Why Can’t Monaco Be a Literal Roulette Nation

Gambling is one of mankind’s favorite pastimes since time immemorial. It has evolved from the mere religious activities of drawing lots and casting dice to complex games meant for entertainment purposes. This amusing pastime further developed into a form of amusement involving money, in which many struck it rich and went bankrupt for countless generations. Casinos further lifted gambling from this level, creating an outlet where hundreds of gamblers can meet to outmatch each other’s luck.

The casino has truly become popular throughout the centuries. Roulette is one of the games that kept it alive and continuously adapting to the changes brought about by time. Known for its very streamlined design and gameplay, this game has earned the love of many gamblers of various social standing worldwide. Roulette has this popularity that one can’t help but associate it with casinos, being exclusive to land-based gambling establishments and all before casinos went online.

Given this association, one can easily term a certain country that thrives on gambling a roulette nation. Figuratively, this easily applies to the gambling demographic that’s hooked up to roulette. Nevertheless, can an actual roulette nation where the economy has gambling as a major source of income possibly exist?

Well, the only independent state that would probably be fitting of this title is the Principality of Monaco, just of France and a short distance east from Italy. The second smallest country in the world if you don’t count Sealand, Monaco’s tourism-driven economy is dependent on the Monte Carlo Casino, arguably the most popular gambling establishment in Europe and one of the premiere roulette destinations in the world. One can easily say that without this and the country’s railroad, Monaco might as well end up as a full protectorate of France instead of merely contracting the latter for defense.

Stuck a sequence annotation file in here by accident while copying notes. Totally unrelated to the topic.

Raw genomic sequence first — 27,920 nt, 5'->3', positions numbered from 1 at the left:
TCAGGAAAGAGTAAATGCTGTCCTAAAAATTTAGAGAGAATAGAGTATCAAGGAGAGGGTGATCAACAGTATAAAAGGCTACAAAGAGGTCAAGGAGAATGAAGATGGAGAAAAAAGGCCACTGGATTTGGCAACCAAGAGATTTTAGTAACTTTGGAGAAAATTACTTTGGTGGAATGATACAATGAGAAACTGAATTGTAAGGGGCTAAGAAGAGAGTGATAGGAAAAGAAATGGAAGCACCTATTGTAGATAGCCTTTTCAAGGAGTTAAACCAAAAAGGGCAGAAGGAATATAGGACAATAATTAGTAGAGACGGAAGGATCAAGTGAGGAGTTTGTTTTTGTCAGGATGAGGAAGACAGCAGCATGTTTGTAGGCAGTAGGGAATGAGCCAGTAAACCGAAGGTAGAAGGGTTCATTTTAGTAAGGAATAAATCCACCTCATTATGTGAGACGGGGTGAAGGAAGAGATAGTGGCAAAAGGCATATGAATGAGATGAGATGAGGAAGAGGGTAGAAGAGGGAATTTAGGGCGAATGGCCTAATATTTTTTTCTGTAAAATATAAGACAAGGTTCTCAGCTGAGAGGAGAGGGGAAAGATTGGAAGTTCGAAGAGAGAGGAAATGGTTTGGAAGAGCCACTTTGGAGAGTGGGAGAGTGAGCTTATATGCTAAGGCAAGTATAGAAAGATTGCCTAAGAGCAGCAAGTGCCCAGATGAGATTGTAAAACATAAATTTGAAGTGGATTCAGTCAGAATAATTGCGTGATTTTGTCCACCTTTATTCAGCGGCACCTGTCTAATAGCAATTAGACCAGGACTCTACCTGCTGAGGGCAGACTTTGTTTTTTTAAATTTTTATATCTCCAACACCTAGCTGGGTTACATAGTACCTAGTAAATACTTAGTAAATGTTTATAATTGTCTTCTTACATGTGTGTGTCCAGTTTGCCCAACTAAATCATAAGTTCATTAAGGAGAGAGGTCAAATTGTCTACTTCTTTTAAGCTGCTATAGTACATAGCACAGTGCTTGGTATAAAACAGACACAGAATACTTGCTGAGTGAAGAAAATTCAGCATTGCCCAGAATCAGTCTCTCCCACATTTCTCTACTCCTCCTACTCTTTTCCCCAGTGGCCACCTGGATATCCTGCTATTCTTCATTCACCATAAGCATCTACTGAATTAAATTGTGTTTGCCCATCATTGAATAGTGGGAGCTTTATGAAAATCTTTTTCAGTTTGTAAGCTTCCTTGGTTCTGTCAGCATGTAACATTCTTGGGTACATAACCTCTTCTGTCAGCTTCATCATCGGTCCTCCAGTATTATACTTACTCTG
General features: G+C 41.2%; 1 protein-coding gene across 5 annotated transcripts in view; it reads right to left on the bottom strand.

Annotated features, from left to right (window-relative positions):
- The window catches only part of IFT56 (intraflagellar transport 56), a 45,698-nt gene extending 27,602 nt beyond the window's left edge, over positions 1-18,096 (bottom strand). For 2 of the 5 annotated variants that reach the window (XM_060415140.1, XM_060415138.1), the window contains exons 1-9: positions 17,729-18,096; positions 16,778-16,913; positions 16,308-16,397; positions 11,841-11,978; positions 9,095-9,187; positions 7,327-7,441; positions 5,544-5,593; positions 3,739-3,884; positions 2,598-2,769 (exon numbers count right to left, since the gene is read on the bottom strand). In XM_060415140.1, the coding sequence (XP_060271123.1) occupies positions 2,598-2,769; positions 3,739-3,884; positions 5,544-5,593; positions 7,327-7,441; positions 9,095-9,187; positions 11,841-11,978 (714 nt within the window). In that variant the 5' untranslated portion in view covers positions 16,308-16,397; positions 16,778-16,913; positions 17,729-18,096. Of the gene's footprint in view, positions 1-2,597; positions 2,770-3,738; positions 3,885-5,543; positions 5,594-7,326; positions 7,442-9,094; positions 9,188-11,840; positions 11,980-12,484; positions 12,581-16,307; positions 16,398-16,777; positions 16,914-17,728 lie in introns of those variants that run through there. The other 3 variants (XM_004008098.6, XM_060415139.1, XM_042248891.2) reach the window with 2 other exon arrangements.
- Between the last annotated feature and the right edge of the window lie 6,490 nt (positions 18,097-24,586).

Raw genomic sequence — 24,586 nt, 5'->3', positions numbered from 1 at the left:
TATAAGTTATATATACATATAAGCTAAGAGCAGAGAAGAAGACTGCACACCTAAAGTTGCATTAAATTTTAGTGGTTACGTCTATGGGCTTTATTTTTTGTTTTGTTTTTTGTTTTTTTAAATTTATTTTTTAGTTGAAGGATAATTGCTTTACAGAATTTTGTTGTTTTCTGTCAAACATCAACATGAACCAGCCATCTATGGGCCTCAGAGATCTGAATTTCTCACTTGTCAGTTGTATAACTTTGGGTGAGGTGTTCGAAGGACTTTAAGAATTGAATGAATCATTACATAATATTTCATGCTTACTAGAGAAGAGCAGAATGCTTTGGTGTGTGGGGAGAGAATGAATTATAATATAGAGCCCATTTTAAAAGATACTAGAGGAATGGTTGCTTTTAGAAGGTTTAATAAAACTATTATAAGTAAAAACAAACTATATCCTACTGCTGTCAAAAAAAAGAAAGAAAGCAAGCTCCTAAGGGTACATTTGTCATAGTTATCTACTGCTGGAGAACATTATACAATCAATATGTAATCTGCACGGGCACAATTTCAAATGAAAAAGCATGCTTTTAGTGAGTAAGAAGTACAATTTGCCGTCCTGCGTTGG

However, can Monaco be a true roulette nation? With an economy driven by tourism and gambling, why on earth can we say not? Unfortunately though, Monaco simply can’t be one. You see, its gambling industry and tourism industries are two mutually interlinked aspects of its economy – one can’t basically survive without the other. That’s because tourists flock to the city mostly for no other reason than gambling and that the gambling industry thrives only on tourists. The point is that Monaco can’t be a roulette nation because there is no local gambling revenue, which therefore means that there is virtually no Monacan citizen that engages in the vice.

This is all due to the fact that gambling is legally prohibited from the Principality’s citizens. You see, the state considers gambling as domestically counter-productive and is best left as a lucrative business dealt with foreign tourists.

All in all, Monaco can’t be a literal roulette nation. Such should be one where its citizens all engage in gambling and roulette. This can be neither real nor a utopian fantasy however. One can agree that a nation of gamblers will be a state that has zero productivity at best and at worst, an increasingly poor country with continuously shifting domestic wealth.